Squat and curl

Squat and curl during your spare time. It won’t seem onerous and will actually benefit you in the long term.


Regular squats help people adapt to ageing better. Photo: iStock
Regular squats help people adapt to ageing better. Photo: iStock

I asked a bunch of experts for one exercise that would offer the greatest value for time spent. I was hoping they would say, “Eat chocolate, in moderate quantities, throughout the day.” Instead, they said, “Squat.” So I do, and so can you.

Squats don’t require specialized equipment. They can be done anywhere: while waiting for the tea to brew; while waiting for the copy machine to warm up; while speaking on the phone.

Squats use some of the most important—and biggest—muscle groups, such as those in the buttocks and the upper thigh. Regular squats help people adapt to ageing better. If you look at octogenarians, the one thing they have difficulty with is getting up from a chair without help. Squats directly help this activity.

The trick is to do it right. Keep your feet one shoulder-width apart. Fold your arms in front of you. Then, go down with your back straight. The way to do this is by pushing out your butt. Or by gazing upwards. In the beginning, you go down as much as you can without kneeling over. The goal is to squat low enough so that your thighs are parallel to the ground, as if you are sitting on a chair that doesn’t exist. Lift yourself up; go down; lift yourself up. That’s it. Doing squats every day strengthens these muscles and can help you lift yourself up, quite literally, in your golden years.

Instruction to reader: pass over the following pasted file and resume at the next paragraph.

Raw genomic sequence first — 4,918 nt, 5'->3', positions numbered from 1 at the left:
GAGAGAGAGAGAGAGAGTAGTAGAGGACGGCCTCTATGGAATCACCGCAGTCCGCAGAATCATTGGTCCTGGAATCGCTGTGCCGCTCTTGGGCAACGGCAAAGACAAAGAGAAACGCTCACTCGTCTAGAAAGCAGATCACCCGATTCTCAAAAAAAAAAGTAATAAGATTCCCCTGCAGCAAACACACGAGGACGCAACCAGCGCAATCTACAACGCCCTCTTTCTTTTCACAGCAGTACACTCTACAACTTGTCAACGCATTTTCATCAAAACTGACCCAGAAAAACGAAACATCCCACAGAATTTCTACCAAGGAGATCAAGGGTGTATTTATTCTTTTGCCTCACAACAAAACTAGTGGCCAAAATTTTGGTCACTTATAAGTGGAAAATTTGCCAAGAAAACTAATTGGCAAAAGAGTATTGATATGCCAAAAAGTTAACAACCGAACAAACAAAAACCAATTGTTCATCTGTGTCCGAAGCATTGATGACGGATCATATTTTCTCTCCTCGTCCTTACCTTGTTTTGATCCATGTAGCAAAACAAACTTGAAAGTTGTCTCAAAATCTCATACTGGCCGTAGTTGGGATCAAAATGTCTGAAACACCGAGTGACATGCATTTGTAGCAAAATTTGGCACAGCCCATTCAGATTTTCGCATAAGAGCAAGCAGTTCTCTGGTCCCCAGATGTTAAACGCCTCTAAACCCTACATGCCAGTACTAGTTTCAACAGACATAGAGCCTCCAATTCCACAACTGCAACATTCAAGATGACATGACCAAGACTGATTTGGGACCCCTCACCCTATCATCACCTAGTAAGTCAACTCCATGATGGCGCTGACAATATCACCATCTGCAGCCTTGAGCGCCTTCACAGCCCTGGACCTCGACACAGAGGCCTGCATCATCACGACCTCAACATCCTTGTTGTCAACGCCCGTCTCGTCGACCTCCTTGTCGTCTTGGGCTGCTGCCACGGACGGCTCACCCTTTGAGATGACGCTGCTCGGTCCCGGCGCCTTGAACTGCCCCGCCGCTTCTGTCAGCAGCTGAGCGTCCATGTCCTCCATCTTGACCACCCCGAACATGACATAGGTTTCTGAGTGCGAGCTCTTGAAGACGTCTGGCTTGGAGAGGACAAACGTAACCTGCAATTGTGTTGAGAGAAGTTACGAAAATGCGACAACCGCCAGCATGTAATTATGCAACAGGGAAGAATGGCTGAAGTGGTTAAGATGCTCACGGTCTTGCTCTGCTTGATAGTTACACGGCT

Now the twist. No matter how much you exercise, there are times when you can do nothing; when you just have to sit and listen. Or so you think. Allow me to shatter that little misconception. 

Think about when an unexpected guest drops in. You haven’t seen Uncle Fernandes or Aunty Malhotra in years and after half an hour of listening to his old army stories, you realize why you made sure you didn’t meet him. What are you going to do? You cannot get up and leave. Think of a classical music concert or a lecture. Think of those long meetings where you have to just sit and listen to people drone on and on. All you can do is sit still and listen. Or maybe not.

Now, you may be one of those people who knows how to handle a long Western classical music concert; you know exactly when a symphony is supposed to soar; which year Mozart wrote his piano concertos; and what mood he was in when he wrote the fifth movement. I am not. After an hour of undivided attention to the orchestra, I begin fiddling.

Knee curls are great for occasions when you are forced to sit in one place. Make sure your foot is straight. I rest my foot on the chair in front of me. Then, I tighten my knee, so it looks like I am pulling up my knee cap. I hold this position for 15 seconds and then loosen. That’s it. Do 15 repetitions of this movement, first on one leg and then the other. Slowly increase the count to 35.

This strengthens the knee joint and gives you something to do during a long classical music concert or a lecture. I am doing it now as I sit on my desk and type. All it requires is space underneath your table to stretch your leg forward. Simply straighten your feet by resting your ankles on the floor and do the knee curl. Better yet, lift your feet off the floor and do it—if possible. 

Squat and curl during your spare time. It won’t seem onerous and will actually benefit you in the long term.

Shoba Narayan’s curly knees match her curly hair. Write to her with your tips, tricks and short cuts. She blogs at Shobanarayan.com, tweets at @shobanarayan and Instagrams at #shobanarayan

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